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Old 06-06-2005, 21:27   #1
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oak frames

We are building a 37' Hartley boat, of plywood over wooden frames. We have been advised that we should use green oak for the frames. Does anyone have any thoughts on the use of green oak, or air-dried oak, or kiln-dried as most suitable? Or for that matter on any alternatives.
Be most grateful for any advice.

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Old 06-06-2005, 23:18   #2
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Don’t recall where I found this, but FWIW:

“Wood Framing” - by Trevor Bolt Yacht Design Ltd.

Use real white bending oak from the South Eastern U.S. The lumber of course is green, kept in the shade, stored wet and salted down. Framing is even tougher work than planking. Better to work when its cool. It is a good idea to relieve the planking of the caulking before reframing so the planking can move when fastened and have good tight contact with the new frames. Prepare the boat by clearing a path for the new sister ribs by removing blocks and nails etc. Cut notches for the new frames through the engine stringers and notch sockets into the keel.

Steambox time: 1/2 hour minimum for small frames, an hour is fine for most. Do not oversteam, it ruins the strength of the wood. Put only enough frames in the steam box that you will be able to put in the boat in an hour period. . Again shores and wood wedges are indispensible. A handy item would be to have a metal cap you could put over the frame head to prevent them splitting as you drive down the frame between the planking and the stringers. The frame corners should be bevelled to prevent splitting in this case. Bevel off the bottom outboard end so it will not dig into the planking as it slides beneath the stringers or around the curve of the bilge, heading under the new notches you cut in the engine stringers until it sets into the new notches cut into the hog or keelson. During its journey towards the keel it must be shored and wedged into the curved shape of the bilge radius or it will simply knock off the planking. The planking may have to be shored up from the outside to prevent this happening.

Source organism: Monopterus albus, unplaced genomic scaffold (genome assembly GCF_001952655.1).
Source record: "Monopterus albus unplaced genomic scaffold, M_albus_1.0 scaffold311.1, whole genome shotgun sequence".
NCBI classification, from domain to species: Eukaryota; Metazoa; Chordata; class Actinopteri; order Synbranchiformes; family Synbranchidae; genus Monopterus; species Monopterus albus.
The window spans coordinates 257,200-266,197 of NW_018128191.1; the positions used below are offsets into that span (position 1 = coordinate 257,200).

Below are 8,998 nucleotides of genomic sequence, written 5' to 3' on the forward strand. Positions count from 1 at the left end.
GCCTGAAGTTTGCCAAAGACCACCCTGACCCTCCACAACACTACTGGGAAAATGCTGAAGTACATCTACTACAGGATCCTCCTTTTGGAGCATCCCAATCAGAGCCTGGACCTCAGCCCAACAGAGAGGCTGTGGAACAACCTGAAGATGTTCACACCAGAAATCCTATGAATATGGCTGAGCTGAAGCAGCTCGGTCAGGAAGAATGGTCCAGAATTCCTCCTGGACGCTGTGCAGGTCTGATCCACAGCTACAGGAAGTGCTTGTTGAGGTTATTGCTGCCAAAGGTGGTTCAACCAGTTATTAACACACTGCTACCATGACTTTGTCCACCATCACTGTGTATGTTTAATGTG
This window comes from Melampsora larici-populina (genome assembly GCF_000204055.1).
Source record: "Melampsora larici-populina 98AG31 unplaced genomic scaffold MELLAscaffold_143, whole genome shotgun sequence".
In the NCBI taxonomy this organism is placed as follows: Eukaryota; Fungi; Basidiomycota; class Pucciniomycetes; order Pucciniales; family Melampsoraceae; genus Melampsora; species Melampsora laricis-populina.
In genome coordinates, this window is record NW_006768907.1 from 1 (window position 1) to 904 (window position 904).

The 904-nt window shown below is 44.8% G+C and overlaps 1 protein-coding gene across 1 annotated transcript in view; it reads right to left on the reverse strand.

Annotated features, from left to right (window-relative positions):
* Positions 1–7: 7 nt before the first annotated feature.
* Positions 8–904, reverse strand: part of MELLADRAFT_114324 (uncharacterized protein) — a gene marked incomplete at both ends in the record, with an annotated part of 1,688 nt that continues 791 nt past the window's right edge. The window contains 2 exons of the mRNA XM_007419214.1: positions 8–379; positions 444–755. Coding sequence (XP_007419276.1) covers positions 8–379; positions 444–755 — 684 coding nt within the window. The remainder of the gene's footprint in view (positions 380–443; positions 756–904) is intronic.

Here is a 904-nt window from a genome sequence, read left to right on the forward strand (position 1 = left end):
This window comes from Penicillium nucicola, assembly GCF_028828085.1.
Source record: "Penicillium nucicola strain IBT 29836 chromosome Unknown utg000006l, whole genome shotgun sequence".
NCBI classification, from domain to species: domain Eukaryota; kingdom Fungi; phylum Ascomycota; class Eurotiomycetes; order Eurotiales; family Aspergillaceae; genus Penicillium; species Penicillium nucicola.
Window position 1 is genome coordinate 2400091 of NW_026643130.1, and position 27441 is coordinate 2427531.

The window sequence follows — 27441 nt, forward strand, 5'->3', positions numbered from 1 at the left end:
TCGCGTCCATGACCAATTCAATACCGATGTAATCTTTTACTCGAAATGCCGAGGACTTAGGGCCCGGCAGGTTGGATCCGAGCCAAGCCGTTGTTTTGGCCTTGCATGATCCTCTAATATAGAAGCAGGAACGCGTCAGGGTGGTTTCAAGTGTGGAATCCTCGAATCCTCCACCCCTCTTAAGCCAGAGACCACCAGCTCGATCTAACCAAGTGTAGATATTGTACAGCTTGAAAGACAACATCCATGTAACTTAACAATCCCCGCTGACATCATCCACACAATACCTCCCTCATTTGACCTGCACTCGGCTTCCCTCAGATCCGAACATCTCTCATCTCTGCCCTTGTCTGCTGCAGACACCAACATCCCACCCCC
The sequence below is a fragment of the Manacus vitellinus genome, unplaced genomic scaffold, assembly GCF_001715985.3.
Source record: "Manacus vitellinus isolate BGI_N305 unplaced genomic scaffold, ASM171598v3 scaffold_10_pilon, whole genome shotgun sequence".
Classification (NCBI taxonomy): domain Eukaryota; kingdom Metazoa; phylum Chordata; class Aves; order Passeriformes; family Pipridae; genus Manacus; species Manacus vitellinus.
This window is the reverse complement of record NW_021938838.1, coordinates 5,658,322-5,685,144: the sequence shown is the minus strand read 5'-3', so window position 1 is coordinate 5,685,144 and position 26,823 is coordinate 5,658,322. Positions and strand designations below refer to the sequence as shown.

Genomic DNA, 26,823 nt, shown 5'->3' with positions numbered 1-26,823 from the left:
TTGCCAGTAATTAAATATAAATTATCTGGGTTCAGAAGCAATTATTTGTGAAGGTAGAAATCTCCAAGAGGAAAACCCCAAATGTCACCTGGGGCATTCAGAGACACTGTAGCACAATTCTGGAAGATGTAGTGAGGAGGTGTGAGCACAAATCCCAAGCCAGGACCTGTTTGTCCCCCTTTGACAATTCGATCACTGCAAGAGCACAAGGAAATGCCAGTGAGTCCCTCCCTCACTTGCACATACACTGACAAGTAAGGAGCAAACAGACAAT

Once pounded down solid into the sockets and shored and wedged out against the hull planking it is time to nail. One person on the inside with the pinball backing against the frame close by where the nail is coming through. This stops the frame from bouncing and ensures when countersunk that the plank and frame are well cinched tight together. The nailer on the outside can nail in a series so not to confuse the inside assistant. After setting the nails with a nail set, the small amount of boatnail that protrudes through the frame inside may be banged over flush with the frame face. The boatnails are chisel point. The chisel point cutts across the frame grain cutting it, instead of wedging and splitting it. You will notice the nail heads are elongated to provide more grip across the plank grain rings. One frame may take 5-10 minutes, so if you are putting in 8 at one time into the steam box you should be OK. A steambox can be made of plywood with 2x2 in the corners. Sections 8 ft. long can be made to join together. One end must have a hinged door. A metal pipe goes to the boiler. I always have used two steel drums. A 25 gallon 'boiler' suspended inside a 45 gal drum burner. I use a 20 lb. propane tank and tiger torch, it will last for two hours wide open. Wood works fine too but may damage the ground from all the heat. When opening the steambox door expect a blast of steam to go up your sleeve, so wear gloves. After reframing, the boat must be recaulked.